The Price of Eggs in China by Don Lee – Review

Don Lee seems to work in triangles.  Dean makes chairs and is dating a former poet, Caroline Yip, when another poet, Marcella Ahn, moves into the neighborhood and throws everything into chaos. Caroline believes Marcella has tracked her down and moved into the same town just to make her life miserable. From Marcella’s hiring Dean to construct a chair for her, Caroline weaves a tapestry of evil and intrigue. Dean’s own misery and desire for the whole thing to come to some sort of end, to be allowed to go back to the life he was leading before, pushes him to set fire to his stock of wood and try to frame Marcella for it. When the short story wraps up, however, we are left to wonder if perhaps Caroline hadn’t been at least partially correct all along.

Early in the story, it is revealed that Caroline had published a book of poetry at around the same time as Marcella, and had been met by much different criticism. Where Marcella was praised, Caroline was pilloried and, oddly, neither had published anything since. While I’m not sure it can be said that Caroline was happy waitressing, she seemed to have possibly resided herself to the life. For some reason, the reappearance of Marcella, and Caroline’s seeming “victory” over her in driving her from Rosarita Bay, re-energized Caroline’s writing.

Dean just seems to go on, quietly making his chairs, making some money, and wanting to live quietly. We find out he was a rather celebrated artist at one point who garnered a fair bit of fame and is actually quite wealthier and well known than he lets on. His biggest beef seems to be with having to have customers at all, and not being allowed to simply make chairs without the worry of them having to fit anyone.

I wonder if there isn’t something here about the artistic process and how it is different between men and women. It seems the image of the male artist is fairly well formed at this point. While there is a natural bit of competition between all artists, is Lee saying men take it less personally, instead desiring to focus solely on their work rather than getting caught up in more personal, uglier confrontations? If so, what is he saying about the woman artist?

Beyond that, what are the motivations for each? Dean had found great critical and financial success and, effectively, wanted none of it. Meanwhile, Marcella enjoyed great critical success and dropped off the map to a certain degree while Caroline was less than successful and also fell off the map, but to a much greater degree.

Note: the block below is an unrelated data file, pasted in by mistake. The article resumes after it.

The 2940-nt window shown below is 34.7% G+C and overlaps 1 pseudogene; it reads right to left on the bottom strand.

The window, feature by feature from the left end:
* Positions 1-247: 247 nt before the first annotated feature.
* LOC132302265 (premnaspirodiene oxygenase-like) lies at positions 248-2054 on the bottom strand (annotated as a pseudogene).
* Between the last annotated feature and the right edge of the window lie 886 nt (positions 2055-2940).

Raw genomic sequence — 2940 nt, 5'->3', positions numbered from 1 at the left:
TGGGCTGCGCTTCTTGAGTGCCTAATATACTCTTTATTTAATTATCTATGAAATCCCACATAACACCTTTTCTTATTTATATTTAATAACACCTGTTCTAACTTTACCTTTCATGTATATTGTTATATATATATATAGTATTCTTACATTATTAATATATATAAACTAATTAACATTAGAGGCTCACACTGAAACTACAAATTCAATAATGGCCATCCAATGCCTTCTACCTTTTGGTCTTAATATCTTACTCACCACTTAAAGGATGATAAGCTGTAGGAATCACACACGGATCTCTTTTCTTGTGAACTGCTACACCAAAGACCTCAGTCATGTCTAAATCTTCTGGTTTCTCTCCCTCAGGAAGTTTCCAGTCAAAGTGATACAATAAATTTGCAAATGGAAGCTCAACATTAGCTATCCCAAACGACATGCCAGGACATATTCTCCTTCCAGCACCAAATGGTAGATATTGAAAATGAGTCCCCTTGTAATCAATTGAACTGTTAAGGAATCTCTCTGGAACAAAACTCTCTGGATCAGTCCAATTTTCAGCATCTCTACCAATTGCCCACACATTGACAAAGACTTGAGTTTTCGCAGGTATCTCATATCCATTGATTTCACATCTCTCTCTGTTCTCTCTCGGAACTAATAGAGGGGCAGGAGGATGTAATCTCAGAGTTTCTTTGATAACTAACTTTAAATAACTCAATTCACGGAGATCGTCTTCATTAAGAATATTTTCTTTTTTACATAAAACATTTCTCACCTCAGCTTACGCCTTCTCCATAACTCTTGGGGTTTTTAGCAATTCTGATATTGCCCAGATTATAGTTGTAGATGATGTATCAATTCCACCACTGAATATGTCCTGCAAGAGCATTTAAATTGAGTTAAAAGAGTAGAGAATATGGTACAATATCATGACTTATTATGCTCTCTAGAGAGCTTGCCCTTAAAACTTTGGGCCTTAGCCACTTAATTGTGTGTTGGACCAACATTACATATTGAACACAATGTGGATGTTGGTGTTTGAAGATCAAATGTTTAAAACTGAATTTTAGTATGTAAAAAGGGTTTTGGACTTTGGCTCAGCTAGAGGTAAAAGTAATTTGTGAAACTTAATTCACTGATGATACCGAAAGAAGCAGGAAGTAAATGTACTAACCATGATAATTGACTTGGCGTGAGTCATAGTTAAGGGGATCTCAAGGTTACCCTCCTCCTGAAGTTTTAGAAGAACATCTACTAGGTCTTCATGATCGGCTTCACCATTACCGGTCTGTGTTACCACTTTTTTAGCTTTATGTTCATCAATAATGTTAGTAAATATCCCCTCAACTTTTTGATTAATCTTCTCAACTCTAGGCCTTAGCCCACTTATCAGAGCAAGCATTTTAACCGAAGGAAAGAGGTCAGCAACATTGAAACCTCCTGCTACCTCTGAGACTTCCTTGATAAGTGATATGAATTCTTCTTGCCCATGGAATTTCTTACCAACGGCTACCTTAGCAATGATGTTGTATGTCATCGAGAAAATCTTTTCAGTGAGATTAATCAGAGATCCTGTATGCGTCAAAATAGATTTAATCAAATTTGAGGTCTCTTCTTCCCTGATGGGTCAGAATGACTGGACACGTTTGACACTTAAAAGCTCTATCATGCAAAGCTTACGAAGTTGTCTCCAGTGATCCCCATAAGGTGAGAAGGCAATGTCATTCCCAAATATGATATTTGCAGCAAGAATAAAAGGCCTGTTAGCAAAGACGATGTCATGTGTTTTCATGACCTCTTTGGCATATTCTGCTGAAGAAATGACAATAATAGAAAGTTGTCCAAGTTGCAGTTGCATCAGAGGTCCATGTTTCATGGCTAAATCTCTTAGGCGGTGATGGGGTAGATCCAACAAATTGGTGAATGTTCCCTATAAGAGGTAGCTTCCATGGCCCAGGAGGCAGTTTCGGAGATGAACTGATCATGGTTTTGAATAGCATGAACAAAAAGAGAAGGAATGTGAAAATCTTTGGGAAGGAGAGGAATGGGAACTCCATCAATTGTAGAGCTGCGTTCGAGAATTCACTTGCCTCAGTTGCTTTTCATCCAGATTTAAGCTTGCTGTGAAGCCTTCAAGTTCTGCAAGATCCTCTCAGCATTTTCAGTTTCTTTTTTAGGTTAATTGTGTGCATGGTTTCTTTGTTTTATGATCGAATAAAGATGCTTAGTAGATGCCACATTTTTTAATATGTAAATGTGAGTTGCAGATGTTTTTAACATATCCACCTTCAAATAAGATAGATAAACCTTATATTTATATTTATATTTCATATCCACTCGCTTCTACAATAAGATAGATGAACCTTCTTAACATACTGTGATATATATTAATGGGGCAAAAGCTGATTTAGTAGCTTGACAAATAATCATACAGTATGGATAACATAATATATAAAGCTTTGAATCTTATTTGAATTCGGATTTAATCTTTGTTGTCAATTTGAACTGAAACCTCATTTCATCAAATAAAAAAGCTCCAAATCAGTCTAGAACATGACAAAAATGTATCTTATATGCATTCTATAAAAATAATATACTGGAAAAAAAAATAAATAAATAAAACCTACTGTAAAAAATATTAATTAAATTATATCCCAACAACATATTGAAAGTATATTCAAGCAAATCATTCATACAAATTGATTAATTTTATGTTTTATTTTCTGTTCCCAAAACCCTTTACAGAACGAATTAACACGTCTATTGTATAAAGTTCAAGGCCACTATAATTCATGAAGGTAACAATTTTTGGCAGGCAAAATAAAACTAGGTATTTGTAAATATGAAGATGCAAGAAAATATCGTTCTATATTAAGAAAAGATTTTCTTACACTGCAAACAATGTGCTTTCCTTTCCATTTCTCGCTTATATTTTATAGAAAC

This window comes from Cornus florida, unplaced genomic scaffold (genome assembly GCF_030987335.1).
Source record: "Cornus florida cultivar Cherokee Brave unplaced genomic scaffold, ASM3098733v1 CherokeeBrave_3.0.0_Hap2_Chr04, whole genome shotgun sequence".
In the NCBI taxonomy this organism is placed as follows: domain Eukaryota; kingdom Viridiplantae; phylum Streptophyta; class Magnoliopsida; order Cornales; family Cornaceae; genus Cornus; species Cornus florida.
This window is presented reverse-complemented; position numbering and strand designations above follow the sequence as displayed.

Something else that stands out is the nature of obsession. Dean is pretty laid back, and is relentlessly productive. He may have quit making furniture for the sake of art and began making them functional, but he still created. But the moment conflict entered between Marcella and Caroline, and where that conflict may have grown into a weird obsession for each of them,their productivity also fell through the floor.  Then we come to the end of the story where Caroline’s productivity has finally returned but only after “vanquishing” her foe, Marcella. Also, Dean’s own productivity wanes a bit during the escalation of hostilities between the two women as he is forced into their conflict.

I’m not sure if Lee is making a statement about where art comes from or how finicky the process can be and how it can be so easily derailed. It can probably go both ways.  There could also be an argument for Lee saying something about the art and function. By the end of the story, we learn Dean has moved from a rare, expensive Japanese hardwood to a more prevalent and less expensive North American hardwood for his chairs. He has already abandoned the idea of constructing furniture solely for the sake of art, and now he’s moving more towards building for the sake of using.

With Marcella, who we still do not know if she has been productive, it would now make more sense if we assume she hasn’t – at least if we also assume that the rivalry Caroline saw between them was shared. Following Lee’s image of Dean as artist, and how Caroline could only resume writing after moving past the conflict that had haunted her for years, Marcella still shouldn’t be able to write, or at least write productively.


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